This is commonly practised in the world of software with beta versions of software, or A|B tests. But there’s absolutely no reason that every business can’t use these techniques. Even asset-intense businesses can use simulation and other forms of prototyping to get the benefits of this thinking. For example, to test the viability of a physical store with no employees, Amazon didn’t conduct a BASES test or conduct a survey. It just opened a handful of stores to see if the non-employee stores worked in the real world. This kind of test gives you much more insight into how people will behave if given a chance to change their behaviour.

2. Provoking creates better alignment

Imagine a management team that is debating a product launch of a cloth diapering service that would compete with disposables potentially on the basis of price or being more environmentally friendly. Because the team can’t agree on their potential target, they also haven’t agreed on a few key aspects of the service experience or target price.

In the team’s last meeting, they discussed and debated the same issues again—agreeing to try and get some more data about the number of families in their target cities who fell into the “price-conscious” and “environmentally-conscious” segments. All the while, their board has been pressuring them to stop burning expense dollars and get revenue in the door. 

Getting more data seems like what most management teams would do. There’s an orthodoxy that if we just have better information, we’ll make better decisions. Unfortunately, there is no singular data point that will yield sufficient data to give us perfect confidence. And when we get in the habit of asking for some information, it tends to breed a desire for more.

Maybe the environmentally-conscious segment is smaller but are they willing to pay more? Maybe the price-conscious segment is large but harder to get to trial? We can be lulled into thinking that we would make the perfect decision if we just had a bit more information. But most likely, it will never be enough. So we are left in a vicious cycle of looking for more and more information. 

Provoking is a better learning method here. Don’t pretend that the next piece of data will solve the debate; instead, design a test that is more comprehensive and based on the real world. In this case, why don’t we just launch two competing versions of the cloth diapering service on a small beta basis in two different but representative cities? In one, we launch the version targeted at the price-conscious customer and the environmentally-conscious in another. Or we could launch both offers in a single city and see which does better. We could even ask some questions of people who buy the service as to what drove them to purchase it. 

This would give us actual data on the totality of customer behaviour—and importantly, it would get us into the market faster. The benefit here is that when the management team can’t agree, they can just agree to do something in the real world that will lead to a solution. In this way, a real-world test is superior in that it has the potential to settle the debate and get the team to action faster. So replace your esoteric debates with real-world tests to create alignment.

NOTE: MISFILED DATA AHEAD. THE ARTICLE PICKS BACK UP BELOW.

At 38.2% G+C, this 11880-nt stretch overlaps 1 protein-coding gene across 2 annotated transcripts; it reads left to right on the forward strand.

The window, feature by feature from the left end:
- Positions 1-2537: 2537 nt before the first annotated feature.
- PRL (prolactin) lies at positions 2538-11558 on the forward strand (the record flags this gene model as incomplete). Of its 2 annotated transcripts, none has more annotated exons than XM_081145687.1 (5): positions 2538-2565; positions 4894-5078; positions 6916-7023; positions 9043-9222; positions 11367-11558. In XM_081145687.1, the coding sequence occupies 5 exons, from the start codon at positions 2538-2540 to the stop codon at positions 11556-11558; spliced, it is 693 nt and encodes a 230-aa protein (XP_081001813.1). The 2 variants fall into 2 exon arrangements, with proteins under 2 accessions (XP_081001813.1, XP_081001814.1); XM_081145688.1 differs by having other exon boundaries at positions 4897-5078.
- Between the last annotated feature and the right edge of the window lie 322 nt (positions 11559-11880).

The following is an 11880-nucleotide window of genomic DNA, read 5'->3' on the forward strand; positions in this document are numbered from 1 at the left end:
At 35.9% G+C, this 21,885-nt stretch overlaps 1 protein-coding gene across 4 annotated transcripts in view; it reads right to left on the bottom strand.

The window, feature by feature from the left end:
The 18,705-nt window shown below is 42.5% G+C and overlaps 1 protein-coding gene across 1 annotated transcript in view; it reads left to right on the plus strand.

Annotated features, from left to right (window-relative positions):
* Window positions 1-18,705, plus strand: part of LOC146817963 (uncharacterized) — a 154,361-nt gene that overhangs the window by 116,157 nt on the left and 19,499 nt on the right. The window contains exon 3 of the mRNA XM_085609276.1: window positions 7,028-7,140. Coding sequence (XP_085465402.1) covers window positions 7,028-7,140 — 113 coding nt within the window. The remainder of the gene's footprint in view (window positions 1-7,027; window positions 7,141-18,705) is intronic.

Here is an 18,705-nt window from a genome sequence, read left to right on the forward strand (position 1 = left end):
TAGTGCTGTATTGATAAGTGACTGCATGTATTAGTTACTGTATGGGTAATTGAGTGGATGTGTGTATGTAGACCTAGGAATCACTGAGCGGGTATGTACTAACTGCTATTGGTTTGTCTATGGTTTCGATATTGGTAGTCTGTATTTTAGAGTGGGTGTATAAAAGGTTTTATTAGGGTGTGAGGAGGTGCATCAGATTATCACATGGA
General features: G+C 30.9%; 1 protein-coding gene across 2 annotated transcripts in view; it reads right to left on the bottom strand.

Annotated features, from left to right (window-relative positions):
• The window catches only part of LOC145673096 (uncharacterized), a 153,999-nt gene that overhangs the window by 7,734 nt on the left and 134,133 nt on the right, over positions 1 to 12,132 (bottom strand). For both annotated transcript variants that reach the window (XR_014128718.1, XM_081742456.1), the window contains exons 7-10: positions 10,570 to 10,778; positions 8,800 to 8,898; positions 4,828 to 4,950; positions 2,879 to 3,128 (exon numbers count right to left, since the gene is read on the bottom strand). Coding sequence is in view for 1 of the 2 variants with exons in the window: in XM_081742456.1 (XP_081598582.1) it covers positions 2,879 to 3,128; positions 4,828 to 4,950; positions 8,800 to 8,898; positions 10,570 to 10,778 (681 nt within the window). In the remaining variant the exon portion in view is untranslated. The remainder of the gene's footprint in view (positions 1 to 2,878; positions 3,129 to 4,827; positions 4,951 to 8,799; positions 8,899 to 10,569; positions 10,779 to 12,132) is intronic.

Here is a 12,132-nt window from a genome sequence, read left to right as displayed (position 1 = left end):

3. Provoking gives a voice to the tails of the organization

When Geoff and I wrote Detonate, which was focused on blowing up proverbial best practices to start from first principles because following best practices is a route to mediocrity. One of the frequent questions we’d get was: “How can you drive change from the middle of the organization?” To be candid, our strong belief is that it’s pretty near impossible to drive broad change from the middle. If the C-Suite isn’t supportive, the change effort will eventually die.

But here’s the but . . . the middle can stimulate change by running tests. In this way, all you provocateurs out there who feel as if you’re stuck with nobody to support you can get attention to “radical” ideas that challenge conventional wisdom. All you need to do is figure out a way to run a small-scale test and then share the data with leadership. So, instead of consistently feeling frustrated at leadership’s reticence to change, bring them a small and simple test that doesn’t cost much but might yield some interesting insight.

Hybrid work is a great example that shows a failure to run the test is a key barrier to getting something better. There were plenty of people who voiced their preference to work from home at least some of the time prior to the pandemic. All the technology to do so—Zoom and others—existed. They weren’t invented for the pandemic.

The fact we didn’t have hybrid work at any scale was a failure of creativity to run a test to see if it could work. People insisted it couldn’t work—until they were forced to do it. Now, it seems, the vast majority of office workers prefer to work from home at least some of the time. So, next time you’ve got a wacky idea, even if you’re not confident it will work, it’s always a good idea to run a small-scale test. 

Taking a “provoke the future” approach and replacing data analysis with forward-looking tests is a lot easier if you make one simple change in your mindset. Whenever someone on your team suggests that doing something different is “risky”, you could suggest that it might indeed be true that there is some element of uncertainty to trying something new.

But when it comes to what’s really risky in a business climate that people perceive as moving at a breakneck pace, doing the same thing that we’ve always done is what’s really risky, and trying something new is the prudent, safe thing to do.


Steve Goldbach is the principal and chief strategy officer at Deloitte in New York City. He is a graduate of the Commerce program at Smith School of Business.